Hopefully by now, the excesses of the New Year are well behind, and while Southern Hemisphere leaders may be basking in their vacation sun, Northern colleagues are back at work and focused on the year ahead. I wonder if you managed to pass the first day of the New Year without the mandatory discussion of resolutions, or have they come more to light as the reality of 2015 dawns on you?
Either way, I thought that while there is still time for you to lock in your personal goals for the year, it might also be time to consider some resolutions that have a broader impact, notably on the young people in your charge and those who work with them, your faculty. So as not to appear too extreme, or dare I say, progressive, I have stayed with the traditional view of New Year resolutions, which seem to be all about abstinence, dieting and exercise.
1. Abstain from looking at Literacy and Numeracy through a 20th Century lens – As New Year resolutions often seem to be about giving things up, then surely in 2015, it really is time that we gave up on looking at literacy and numeracy through the narrow lens that holds so many of our young people back, and time to broaden their opportunities and skills.
Shouldn’t this be the year we challenge our staff and our wider school community to re-imagine what literacy and numeracy really should mean to our modern learners, and do something about it?
How about we start with some Critical Conversations with staff, students and parents, around modern definitions of literacy, and preface those discussions with readings such as those Audrey Watters listed in an EML Whitepaper last year. If we are going to allow 2015 to be yet another year where journalists and politicians define what we should or should not be doing in our schools, then let’s just give up and hand over our schools to them. For all the chatter, gossip and good intentions about broader, modern interpretations of what being literate in a modern world means, we are still seeing way too much of the narrow focus on traditional skills. (Note to journalists and politicians: in case you misread the prior sentence due to poor comprehension skills, this does NOT mean we ignore those ‘traditional’ literacies)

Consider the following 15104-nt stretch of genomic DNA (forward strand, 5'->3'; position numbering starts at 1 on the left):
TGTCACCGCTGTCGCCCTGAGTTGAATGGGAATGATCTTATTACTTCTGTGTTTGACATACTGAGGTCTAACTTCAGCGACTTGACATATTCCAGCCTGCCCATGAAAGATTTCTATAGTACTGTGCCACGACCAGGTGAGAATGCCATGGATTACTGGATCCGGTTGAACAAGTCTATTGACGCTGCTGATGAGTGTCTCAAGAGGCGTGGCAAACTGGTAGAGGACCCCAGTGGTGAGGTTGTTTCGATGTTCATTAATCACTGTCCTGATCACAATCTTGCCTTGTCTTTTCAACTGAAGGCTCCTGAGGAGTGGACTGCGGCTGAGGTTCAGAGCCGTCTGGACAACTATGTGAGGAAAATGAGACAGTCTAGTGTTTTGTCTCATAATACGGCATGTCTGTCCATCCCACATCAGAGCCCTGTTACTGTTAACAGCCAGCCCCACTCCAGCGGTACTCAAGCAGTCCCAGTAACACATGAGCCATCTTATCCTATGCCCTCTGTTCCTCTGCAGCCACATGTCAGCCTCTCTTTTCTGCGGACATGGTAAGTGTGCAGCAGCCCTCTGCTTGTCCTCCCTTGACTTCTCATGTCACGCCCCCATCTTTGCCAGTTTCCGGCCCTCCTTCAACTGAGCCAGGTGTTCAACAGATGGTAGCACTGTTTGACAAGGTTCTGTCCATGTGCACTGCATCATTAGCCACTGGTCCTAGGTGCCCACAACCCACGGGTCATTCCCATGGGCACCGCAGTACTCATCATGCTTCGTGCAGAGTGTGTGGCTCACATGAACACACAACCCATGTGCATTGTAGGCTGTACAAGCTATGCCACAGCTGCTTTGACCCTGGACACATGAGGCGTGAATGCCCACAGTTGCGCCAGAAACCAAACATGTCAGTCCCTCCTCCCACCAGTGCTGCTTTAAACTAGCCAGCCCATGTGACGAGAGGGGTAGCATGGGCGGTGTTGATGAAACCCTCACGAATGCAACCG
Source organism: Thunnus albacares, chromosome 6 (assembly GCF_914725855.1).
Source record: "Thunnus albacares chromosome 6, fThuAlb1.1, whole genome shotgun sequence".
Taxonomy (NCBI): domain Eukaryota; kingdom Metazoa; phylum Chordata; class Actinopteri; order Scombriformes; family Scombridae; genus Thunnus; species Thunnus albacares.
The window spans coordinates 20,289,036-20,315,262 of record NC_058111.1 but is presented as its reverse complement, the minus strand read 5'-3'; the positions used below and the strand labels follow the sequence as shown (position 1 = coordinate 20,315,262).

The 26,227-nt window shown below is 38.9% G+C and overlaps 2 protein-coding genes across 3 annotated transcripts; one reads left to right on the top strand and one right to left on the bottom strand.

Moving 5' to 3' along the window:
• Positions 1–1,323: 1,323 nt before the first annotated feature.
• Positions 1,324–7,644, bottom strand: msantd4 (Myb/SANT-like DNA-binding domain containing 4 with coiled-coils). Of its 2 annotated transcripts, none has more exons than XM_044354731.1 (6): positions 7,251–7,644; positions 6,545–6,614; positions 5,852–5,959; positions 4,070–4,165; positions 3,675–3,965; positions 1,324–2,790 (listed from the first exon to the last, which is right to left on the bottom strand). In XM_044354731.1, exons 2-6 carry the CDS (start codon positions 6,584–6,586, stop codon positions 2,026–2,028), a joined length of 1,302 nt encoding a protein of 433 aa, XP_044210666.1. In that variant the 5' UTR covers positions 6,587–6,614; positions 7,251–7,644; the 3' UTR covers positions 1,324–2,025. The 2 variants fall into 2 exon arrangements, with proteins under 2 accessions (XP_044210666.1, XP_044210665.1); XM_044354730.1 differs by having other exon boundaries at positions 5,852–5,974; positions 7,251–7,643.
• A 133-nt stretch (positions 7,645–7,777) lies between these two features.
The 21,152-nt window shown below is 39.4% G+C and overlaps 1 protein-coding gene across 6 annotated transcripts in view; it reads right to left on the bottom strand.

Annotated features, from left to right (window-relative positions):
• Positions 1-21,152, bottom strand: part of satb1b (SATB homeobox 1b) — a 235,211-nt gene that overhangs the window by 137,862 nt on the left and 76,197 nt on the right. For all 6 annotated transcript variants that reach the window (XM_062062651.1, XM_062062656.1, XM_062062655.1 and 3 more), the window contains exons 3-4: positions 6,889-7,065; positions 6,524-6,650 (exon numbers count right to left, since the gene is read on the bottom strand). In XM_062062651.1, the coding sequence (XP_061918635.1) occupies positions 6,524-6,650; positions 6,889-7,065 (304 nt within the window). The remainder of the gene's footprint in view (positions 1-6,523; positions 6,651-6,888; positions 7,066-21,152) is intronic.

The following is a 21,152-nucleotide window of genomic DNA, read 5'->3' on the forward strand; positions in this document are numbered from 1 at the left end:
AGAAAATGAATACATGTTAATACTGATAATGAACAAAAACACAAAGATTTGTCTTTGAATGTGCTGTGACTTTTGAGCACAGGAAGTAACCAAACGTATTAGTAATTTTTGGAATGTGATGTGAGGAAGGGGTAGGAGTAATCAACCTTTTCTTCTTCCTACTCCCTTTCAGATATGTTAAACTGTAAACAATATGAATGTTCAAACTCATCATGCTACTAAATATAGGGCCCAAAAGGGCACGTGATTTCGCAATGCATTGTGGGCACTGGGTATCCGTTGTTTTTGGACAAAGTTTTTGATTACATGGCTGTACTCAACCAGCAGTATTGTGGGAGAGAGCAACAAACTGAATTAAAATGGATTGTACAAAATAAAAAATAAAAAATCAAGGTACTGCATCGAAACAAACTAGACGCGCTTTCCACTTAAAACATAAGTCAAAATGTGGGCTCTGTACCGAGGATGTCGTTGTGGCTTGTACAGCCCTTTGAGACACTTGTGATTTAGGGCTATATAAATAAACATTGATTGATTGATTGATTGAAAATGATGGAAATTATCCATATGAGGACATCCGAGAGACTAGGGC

At the same time, it might be worth engaging the same groups of people in a dialogue around what numeracy, and the way we teach mathematics in a modern context should be. Do we really believe in 2015 that our young people should be developing mathematical competency in the same way their parents and grandparents did, or can we do better? Is it even vaguely possible that having access to a computer may enable modern learners to assign mundane, repetitive processes to the digital device that does it so much better and faster, and allow them to apply much higher-order thinking to enable them to build more complex mathematical understandings? In 2015, we surely have to stop teaching calculating, and start teaching mathematics.
Pre-reading for these discussions must include Conrad Wolfram’s TED talk, and his references on the Computer-based Mathematics site. Don’t be surprised if you find that amongst your discussion groups, it is your parents who are the first to acknowledge the futility of the continued focus on hand-calculated mathematics, because many of them are being confronted by the urgency of the need to change within the dynamics of their workplace.